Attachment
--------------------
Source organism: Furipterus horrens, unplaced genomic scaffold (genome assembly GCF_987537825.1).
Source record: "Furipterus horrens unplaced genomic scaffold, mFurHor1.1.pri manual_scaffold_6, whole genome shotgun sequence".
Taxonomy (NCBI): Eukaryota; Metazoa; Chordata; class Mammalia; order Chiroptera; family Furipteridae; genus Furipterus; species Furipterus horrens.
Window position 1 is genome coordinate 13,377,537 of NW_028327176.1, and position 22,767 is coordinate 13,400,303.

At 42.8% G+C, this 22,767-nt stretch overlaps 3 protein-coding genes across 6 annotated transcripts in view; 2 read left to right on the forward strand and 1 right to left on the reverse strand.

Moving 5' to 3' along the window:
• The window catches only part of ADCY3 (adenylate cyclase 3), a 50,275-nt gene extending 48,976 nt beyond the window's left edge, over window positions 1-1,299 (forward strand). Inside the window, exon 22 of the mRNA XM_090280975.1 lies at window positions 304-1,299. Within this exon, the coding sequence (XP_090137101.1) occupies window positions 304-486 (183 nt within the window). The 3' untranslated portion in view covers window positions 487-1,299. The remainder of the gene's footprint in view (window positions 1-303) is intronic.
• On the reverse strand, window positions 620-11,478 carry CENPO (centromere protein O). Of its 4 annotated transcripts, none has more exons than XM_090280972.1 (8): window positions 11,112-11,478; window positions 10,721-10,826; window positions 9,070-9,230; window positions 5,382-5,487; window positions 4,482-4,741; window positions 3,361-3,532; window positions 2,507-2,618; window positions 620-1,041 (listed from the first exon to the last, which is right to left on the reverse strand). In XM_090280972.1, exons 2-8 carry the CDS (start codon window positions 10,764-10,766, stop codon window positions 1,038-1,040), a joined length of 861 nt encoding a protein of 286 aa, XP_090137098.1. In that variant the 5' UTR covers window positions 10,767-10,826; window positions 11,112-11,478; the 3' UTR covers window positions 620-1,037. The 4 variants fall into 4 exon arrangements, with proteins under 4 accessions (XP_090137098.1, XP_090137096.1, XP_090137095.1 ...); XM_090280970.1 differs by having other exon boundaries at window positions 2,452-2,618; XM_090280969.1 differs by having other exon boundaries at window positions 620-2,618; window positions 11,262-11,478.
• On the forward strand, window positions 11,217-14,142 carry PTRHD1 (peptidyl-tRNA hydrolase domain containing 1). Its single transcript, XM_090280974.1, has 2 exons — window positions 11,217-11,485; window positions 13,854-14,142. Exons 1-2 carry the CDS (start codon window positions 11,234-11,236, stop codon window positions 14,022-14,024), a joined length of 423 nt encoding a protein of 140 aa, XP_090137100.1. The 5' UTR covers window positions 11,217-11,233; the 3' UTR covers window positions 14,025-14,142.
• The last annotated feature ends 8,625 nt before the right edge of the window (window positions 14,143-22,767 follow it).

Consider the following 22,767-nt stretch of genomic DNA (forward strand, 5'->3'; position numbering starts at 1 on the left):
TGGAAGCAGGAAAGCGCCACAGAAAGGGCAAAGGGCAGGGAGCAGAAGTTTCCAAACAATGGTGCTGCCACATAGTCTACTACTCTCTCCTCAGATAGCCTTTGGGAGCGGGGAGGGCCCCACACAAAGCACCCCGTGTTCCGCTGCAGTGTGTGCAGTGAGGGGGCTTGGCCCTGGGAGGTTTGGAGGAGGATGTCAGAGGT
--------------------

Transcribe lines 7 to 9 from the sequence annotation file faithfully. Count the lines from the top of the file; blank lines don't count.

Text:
• The window catches only part of ADCY3 (adenylate cyclase 3), a 50,275-nt gene extending 48,976 nt beyond the window's left edge, over window positions 1-1,299 (forward strand). Inside the window, exon 22 of the mRNA XM_090280975.1 lies at window positions 304-1,299. Within this exon, the coding sequence (XP_090137101.1) occupies window positions 304-486 (183 nt within the window). The 3' untranslated portion in view covers window positions 487-1,299. The remainder of the gene's footprint in view (window positions 1-303) is intronic.
• On the reverse strand, window positions 620-11,478 carry CENPO (centromere protein O). Of its 4 annotated transcripts, none has more exons than XM_090280972.1 (8): window positions 11,112-11,478; window positions 10,721-10,826; window positions 9,070-9,230; window positions 5,382-5,487; window positions 4,482-4,741; window positions 3,361-3,532; window positions 2,507-2,618; window positions 620-1,041 (listed from the first exon to the last, which is right to left on the reverse strand). In XM_090280972.1, exons 2-8 carry the CDS (start codon window positions 10,764-10,766, stop codon window positions 1,038-1,040), a joined length of 861 nt encoding a protein of 286 aa, XP_090137098.1. In that variant the 5' UTR covers window positions 10,767-10,826; window positions 11,112-11,478; the 3' UTR covers window positions 620-1,037. The 4 variants fall into 4 exon arrangements, with proteins under 4 accessions (XP_090137098.1, XP_090137096.1, XP_090137095.1 ...); XM_090280970.1 differs by having other exon boundaries at window positions 2,452-2,618; XM_090280969.1 differs by having other exon boundaries at window positions 620-2,618; window positions 11,262-11,478.
• On the forward strand, window positions 11,217-14,142 carry PTRHD1 (peptidyl-tRNA hydrolase domain containing 1). Its single transcript, XM_090280974.1, has 2 exons — window positions 11,217-11,485; window positions 13,854-14,142. Exons 1-2 carry the CDS (start codon window positions 11,234-11,236, stop codon window positions 14,022-14,024), a joined length of 423 nt encoding a protein of 140 aa, XP_090137100.1. The 5' UTR covers window positions 11,217-11,233; the 3' UTR covers window positions 14,025-14,142.